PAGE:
Fifty U.S. Open parting shots
NEW YORK -- Cleaning out the notebook from the 2008 U.S. Open.
Now about that Roger Federer obituary ...
Serena Williams won her ninth major, and the most underrated narrative in sports continues.
Is there any doubt Andy Murray will win a major one day. The Scot has turned the "tri-valry" into a "Gang of Four" with his clever brand of tennis.
Jelena Jankovic may still bear the dubious tag as Best Player Never to Have Won a Slam, but she came close to winning. She wins that second set against Serena and she's right in the match. And we already eagerly await her winner's speech.
Here's everything you need to know about Rafael Nadal: with a chance to turn in the most impressive season since Rod Laver's Slam -- three Slams on three surfaces, plus Olympic gold -- he loses a semifinal match to Murray. As he leaves the court, he stops to sign autographs and pose for photos.
Time to build that roof, boys. Find a corporate sponsor and go to it. After 12 blissfully smooth days, this event cratered a bit over the weekend. Put a roof over Armstrong. Hell, put it over the Grandstand. Anything to avoid the fire drill of last weekend.
Now Novak Djokovic can relate to Willie Randolph, A-Rod, Carlos Delgado, Isiah Thomas, Tom Coughlin and the rest of 'em. The New York crowds are tough. Today's hero is tomorrow's goat. Still, you have to wonder whether his disastrous public relations after the Andy Roddick match didn't have something to do with his listless performance against Federer in the semis.
If Elena Dementieva gets blown off the court by a Williams sister, it's one thing. But I suspect she has welts on her backside from kicking herself for losing a thoroughly winnable semifinal against Jankovic.
The Bryan brothers, Bob and Mike, won the men's doubles trophy for the second time, beating Leander Paes and Lukas Dlouhy in the final.
Liezel Huber and Cara Black beat Lisa Raymond and Sam Stosur to take the women's.
Nice tournament by Dinara Safina, who made a run to the semis before meeting the Serena buzzsaw. And from the "withering self-assessment department," she earned fans for life with this gem: "I think I was behaving like a really spoiled girl on the court today. This I cannot permit myself playing in semifinal of Grand Slam. So I have to really learn from these things if I want to get better."
Grigor Dimitrov of Bulgaria beat American Devin Britton (a serve-and-volleyer!) to win the men's event. Coco Vandeweghe beat Gabriela Paz to win the girls' event. And some encouraging news for the USTA from the juniors' draw. There were four Americans in the girls quarters and eight in the round of 16. (And weirdly enough, there were no Russians.)
Lost amid the dispute with Novak Djokovic: Roddick squandered a real, if not outright golden chance to win another major. With the rest of the field dog tired, both from Beijing and from being pushed in previous matches, you had the sense there was an opportunity for AR here. He plays a flat first set against Djokovic in the quarters, gets himself back in the match, stands on the verge of pushing the thing to a fifth set, then he suffers a mental lapse, plays a loose few games and -- poof! -- a four-set loss.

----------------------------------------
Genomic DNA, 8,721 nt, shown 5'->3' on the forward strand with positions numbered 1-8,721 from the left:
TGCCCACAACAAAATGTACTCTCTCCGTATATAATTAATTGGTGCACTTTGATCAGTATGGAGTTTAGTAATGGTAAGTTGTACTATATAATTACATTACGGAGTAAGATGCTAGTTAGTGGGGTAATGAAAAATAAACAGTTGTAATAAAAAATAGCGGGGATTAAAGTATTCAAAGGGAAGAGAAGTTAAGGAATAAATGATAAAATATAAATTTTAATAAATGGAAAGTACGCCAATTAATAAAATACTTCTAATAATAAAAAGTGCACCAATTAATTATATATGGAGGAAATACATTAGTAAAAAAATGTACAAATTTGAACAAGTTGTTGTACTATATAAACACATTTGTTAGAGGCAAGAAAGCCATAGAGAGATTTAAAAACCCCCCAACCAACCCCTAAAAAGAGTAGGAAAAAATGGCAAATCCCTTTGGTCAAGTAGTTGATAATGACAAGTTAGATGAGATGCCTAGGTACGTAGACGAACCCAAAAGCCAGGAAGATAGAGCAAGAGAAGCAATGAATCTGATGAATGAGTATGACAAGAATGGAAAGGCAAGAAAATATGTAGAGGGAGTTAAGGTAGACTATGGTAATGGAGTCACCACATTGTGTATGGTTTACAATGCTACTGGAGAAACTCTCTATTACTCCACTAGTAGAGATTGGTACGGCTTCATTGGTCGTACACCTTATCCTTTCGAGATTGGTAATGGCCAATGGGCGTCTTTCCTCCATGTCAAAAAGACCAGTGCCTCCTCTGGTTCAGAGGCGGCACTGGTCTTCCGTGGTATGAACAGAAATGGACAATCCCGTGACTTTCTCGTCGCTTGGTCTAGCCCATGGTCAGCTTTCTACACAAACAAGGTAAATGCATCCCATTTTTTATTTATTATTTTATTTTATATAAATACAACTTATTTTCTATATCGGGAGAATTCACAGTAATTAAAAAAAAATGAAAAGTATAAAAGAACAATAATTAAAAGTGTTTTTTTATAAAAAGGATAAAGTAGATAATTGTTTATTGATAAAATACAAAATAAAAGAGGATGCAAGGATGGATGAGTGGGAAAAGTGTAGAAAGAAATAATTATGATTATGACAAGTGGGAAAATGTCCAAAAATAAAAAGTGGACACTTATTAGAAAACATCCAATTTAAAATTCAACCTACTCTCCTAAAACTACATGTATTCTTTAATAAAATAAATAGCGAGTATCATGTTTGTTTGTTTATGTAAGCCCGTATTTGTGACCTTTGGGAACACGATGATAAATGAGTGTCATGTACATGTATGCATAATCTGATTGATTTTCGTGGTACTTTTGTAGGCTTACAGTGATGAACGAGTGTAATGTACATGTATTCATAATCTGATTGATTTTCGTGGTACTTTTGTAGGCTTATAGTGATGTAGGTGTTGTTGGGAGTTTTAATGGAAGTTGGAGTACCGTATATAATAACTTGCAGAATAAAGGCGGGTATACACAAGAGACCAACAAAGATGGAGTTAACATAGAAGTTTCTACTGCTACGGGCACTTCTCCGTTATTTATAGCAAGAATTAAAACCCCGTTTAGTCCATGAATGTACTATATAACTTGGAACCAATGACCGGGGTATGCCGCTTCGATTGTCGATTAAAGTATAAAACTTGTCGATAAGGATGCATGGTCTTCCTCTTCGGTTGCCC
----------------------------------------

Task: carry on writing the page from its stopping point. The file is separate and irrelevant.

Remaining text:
Leander Paes and Cara Black won the mixed doubles, beating Jamie Murray and Liezel Huber in the final. And it's not just Marat Safin. Jamie Murray went home to England before he could watch his brother compete in the finals.
Nice to see Nadal getting the full New York experience. No, not the jog in Central Park, the evening at the sports bar or taking in Phantom of the Opera. He made Page Six.
What a tournament for teenagers -- though, to the disappointment of the U.S. Open organizing committee, none were American. Marin Cilic, Kei Nishikori, Juan Martin del Potro, Caroline Wozniacki, Viktoria Azarenka. Future top tenners, all.
As for Americans, soon-to-be-married Mardy Fish did himself proud reaching the quarters. And Sam Querrey ought to leave with soaring confidence, reaching Round 4 and giving Nadal a run for his dinero. Another disappointing Open for James Blake.
The storybook men's player was, of course, Gilles Muller, who qualified and then reached the quarters. But how about a shout-out to Anna-Lena Groenefeld -- who's been to hell and back in the past few years -- and showed herself to be a good bet to return to the top 20?
Still looking for video confirmation here, but multiple sources tell me that during the Nicolas Almagro-Gilles Muller match, Almagro hit a defensive lob a mile into the sky. So high, that -- again, mid point! -- he ran to the baseline and toweled off, before coming back on court and losing the point.
Our moles tell us that we can expect to see Hawkeye on the Grandstand next year.
If you haven't seen it (and have seven minutes to waste) watch Roddick and Djokovic "impress" each other. Wonder if their dispute didn't originate here.
I'm paraphrasing here, but not by much. After her fourth-round win, Jankovic was interviewed by Mary Joe Fernandez. "So, you looked good," said MJF. "Thank you," replied JJ, batting her eyes. "My mother thinks I've lost weight." A few minutes later, JJ grabs the mike. "I have one more thing to say." MJF sighed. "Oh no."
This marked the final U.S. Open telecast by USA network, ending a 25-year-run. Over to you, ESPN. And while we hear it's a fait accompli that John McEnroe will make the move, here's hoping that somehow there's room for Tracy Austin, Bill Macatee, Al Trautwig, Ted Robinson and Jim Courier as well.
Oddest item handed out by the concierge in the players' lounge. A pamphlet for a Midtown bar offering "$10 Beer Pong."